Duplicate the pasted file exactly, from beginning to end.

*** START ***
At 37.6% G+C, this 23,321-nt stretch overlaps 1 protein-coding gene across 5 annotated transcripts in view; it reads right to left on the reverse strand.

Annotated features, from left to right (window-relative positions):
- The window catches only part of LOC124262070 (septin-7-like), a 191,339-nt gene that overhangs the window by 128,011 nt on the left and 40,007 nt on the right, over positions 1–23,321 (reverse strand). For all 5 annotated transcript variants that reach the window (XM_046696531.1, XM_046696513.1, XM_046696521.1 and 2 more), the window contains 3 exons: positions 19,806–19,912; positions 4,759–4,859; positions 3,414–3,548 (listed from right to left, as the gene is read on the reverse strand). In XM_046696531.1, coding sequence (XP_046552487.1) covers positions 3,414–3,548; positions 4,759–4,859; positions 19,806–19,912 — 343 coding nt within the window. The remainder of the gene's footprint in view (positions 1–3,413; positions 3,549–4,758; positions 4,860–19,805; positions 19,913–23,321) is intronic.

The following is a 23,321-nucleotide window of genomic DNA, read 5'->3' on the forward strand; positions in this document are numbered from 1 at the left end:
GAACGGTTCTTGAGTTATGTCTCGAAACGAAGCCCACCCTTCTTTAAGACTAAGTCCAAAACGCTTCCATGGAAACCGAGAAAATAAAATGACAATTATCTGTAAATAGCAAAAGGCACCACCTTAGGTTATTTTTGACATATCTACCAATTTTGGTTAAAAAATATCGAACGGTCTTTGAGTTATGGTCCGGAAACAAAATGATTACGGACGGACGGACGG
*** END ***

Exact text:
At 37.6% G+C, this 23,321-nt stretch overlaps 1 protein-coding gene across 5 annotated transcripts in view; it reads right to left on the reverse strand.

Annotated features, from left to right (window-relative positions):
- The window catches only part of LOC124262070 (septin-7-like), a 191,339-nt gene that overhangs the window by 128,011 nt on the left and 40,007 nt on the right, over positions 1–23,321 (reverse strand). For all 5 annotated transcript variants that reach the window (XM_046696531.1, XM_046696513.1, XM_046696521.1 and 2 more), the window contains 3 exons: positions 19,806–19,912; positions 4,759–4,859; positions 3,414–3,548 (listed from right to left, as the gene is read on the reverse strand). In XM_046696531.1, coding sequence (XP_046552487.1) covers positions 3,414–3,548; positions 4,759–4,859; positions 19,806–19,912 — 343 coding nt within the window. The remainder of the gene's footprint in view (positions 1–3,413; positions 3,549–4,758; positions 4,860–19,805; positions 19,913–23,321) is intronic.

The following is a 23,321-nucleotide window of genomic DNA, read 5'->3' on the forward strand; positions in this document are numbered from 1 at the left end:
GAACGGTTCTTGAGTTATGTCTCGAAACGAAGCCCACCCTTCTTTAAGACTAAGTCCAAAACGCTTCCATGGAAACCGAGAAAATAAAATGACAATTATCTGTAAATAGCAAAAGGCACCACCTTAGGTTATTTTTGACATATCTACCAATTTTGGTTAAAAAATATCGAACGGTCTTTGAGTTATGGTCCGGAAACAAAATGATTACGGACGGACGGACGG